Al Fayed To Sue US
Government In Death Of
Son Dodi & Princess Diana

WASHINGTON (AFP) - Egyptian tycoon Mohammed Al Fayed is to sue the CIA and other US government agencies in connection with the deaths of his son Dodi and Britain's Princess Diana, his lawyer Mark Zaid said here Wednesday.
Zaid said the suit against the Central Intelligence Agency, National Security Agency, Defense and Justice Departments was seeking information including telephone records related to the deaths.
"The lawsuit that will be filed tomorrow seeks information relative to the tragedy itself, on individuals both deceased and alive, and particularly trying to understand what the US knows or knew or has primarily failed to do," Zaid told a press conference.
The suit alleges that the CIA and other agencies were involved in a coverup of a plot to kill the lovers, Zaid said.
The suit is to be filed in US District court here on the third anniversary of the August 31, 1997 deaths of Dodi, Princess Diana and chauffeur Henri Paul during a high-speed car crash in Paris.
"No one suspects that the US was involved in the deaths," said Zaid.
"What we accuse them of is witholding information from Al Fayed and from the public."
Al Fayed, owner of London's Harrods department store, has maintained that Dodi and Princess Diana were murdered in a plot to prevent them from marrying.
John MacNamara, Dodi's former chief of security, told the press conference that "for Mr Fayed, this was no ordinary traffic accident."
On his web site, Al Fayed speaks of the alleged conspiracy, saying: "It is my firm belief that Britain's racist establishment found the relationship (between Dodi and the princess) utterly unacceptable, and so conspired with the intelligence services to have them killed."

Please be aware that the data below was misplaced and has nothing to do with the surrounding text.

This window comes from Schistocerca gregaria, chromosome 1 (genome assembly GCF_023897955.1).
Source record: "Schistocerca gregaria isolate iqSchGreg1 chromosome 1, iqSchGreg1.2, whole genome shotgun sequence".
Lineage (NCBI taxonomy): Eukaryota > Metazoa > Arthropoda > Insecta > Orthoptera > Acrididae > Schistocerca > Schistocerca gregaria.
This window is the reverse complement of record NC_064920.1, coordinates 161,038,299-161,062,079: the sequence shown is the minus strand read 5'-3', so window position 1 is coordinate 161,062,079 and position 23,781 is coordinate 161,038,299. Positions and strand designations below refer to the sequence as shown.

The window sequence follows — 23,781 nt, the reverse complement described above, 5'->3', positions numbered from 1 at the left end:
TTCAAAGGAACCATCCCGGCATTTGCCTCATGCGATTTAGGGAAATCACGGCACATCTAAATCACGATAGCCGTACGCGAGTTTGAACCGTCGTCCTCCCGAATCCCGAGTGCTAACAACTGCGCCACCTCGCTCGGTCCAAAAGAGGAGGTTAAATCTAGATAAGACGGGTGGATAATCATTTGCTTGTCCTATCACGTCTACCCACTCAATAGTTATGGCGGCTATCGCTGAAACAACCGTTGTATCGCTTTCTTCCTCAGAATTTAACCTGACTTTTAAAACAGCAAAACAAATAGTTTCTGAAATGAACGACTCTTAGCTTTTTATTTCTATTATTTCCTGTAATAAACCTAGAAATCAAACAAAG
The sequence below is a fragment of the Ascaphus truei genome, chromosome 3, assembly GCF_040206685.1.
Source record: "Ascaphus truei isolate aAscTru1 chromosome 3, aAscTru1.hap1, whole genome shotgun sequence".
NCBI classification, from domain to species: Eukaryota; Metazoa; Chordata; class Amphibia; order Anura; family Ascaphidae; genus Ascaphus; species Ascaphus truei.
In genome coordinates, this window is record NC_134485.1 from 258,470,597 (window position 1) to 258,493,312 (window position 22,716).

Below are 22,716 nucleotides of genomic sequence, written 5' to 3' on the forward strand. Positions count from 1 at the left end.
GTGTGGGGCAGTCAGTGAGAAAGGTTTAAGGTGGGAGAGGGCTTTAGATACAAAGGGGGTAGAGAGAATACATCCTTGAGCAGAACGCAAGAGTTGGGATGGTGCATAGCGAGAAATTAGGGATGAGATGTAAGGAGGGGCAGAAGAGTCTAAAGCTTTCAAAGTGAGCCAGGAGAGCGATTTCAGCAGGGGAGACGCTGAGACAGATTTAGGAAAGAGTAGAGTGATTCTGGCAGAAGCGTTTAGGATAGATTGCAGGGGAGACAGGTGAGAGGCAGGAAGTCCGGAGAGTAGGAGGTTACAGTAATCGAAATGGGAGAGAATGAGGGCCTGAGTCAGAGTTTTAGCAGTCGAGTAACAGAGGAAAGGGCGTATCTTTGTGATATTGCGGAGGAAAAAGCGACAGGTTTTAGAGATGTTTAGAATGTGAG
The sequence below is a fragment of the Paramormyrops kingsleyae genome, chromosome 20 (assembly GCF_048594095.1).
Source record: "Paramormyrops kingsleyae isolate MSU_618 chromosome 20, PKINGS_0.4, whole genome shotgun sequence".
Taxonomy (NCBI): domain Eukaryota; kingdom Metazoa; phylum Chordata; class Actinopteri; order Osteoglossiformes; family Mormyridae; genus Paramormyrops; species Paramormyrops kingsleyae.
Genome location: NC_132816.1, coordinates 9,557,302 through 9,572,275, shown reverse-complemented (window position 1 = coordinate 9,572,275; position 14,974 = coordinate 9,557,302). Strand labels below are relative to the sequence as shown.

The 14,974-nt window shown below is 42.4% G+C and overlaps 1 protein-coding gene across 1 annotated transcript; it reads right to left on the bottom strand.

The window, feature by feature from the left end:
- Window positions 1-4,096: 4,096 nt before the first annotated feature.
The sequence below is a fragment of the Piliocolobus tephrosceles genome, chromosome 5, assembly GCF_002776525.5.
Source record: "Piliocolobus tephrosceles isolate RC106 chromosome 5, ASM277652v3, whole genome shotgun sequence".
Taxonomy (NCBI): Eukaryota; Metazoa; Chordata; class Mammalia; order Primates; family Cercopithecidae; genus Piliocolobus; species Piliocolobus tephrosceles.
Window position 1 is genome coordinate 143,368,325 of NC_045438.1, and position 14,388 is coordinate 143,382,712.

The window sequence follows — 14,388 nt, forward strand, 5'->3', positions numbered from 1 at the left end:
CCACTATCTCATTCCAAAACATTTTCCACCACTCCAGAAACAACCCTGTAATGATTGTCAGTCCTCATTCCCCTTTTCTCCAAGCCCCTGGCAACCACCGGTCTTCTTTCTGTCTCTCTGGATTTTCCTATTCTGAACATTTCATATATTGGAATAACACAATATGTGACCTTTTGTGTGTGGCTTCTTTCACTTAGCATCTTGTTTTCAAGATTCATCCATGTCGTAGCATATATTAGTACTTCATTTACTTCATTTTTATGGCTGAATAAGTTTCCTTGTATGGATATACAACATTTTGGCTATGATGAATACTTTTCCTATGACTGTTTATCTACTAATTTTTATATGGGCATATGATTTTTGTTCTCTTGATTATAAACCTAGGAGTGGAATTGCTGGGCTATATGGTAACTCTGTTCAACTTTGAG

Fayed has long been at odds with the British establishment after being repeatedly refused citizenship.
He has rejected the conclusions of a two-year investigation in France that blamed chauffeur Paul for the crash, saying he was drunk, under medication and speeding when the Mercedes smashed into a pillar on the Alma road tunnel in central Paris.
Fayed, who also owns the Ritz Hotel in Paris, is appealing the ruling by the French investigating judges.
Fayed asserts that Paul was sober, saying that a blood sample puportedly containing alcohol and drug traces was not his. It was switched to cover up the "murder," he believes.
"What happened to Diana and what happened to my son is murder, and I'm not going to keep quiet until I get to the truth," Fayad said shortly after he filed the appeal against the French findings last September.
Fayed had sought US documents related to the deaths through subpoena last year but without success.
"A court in Washington DC has ordered the CIA to hand over the documents, but they have not complied," Fayed said on his web site.

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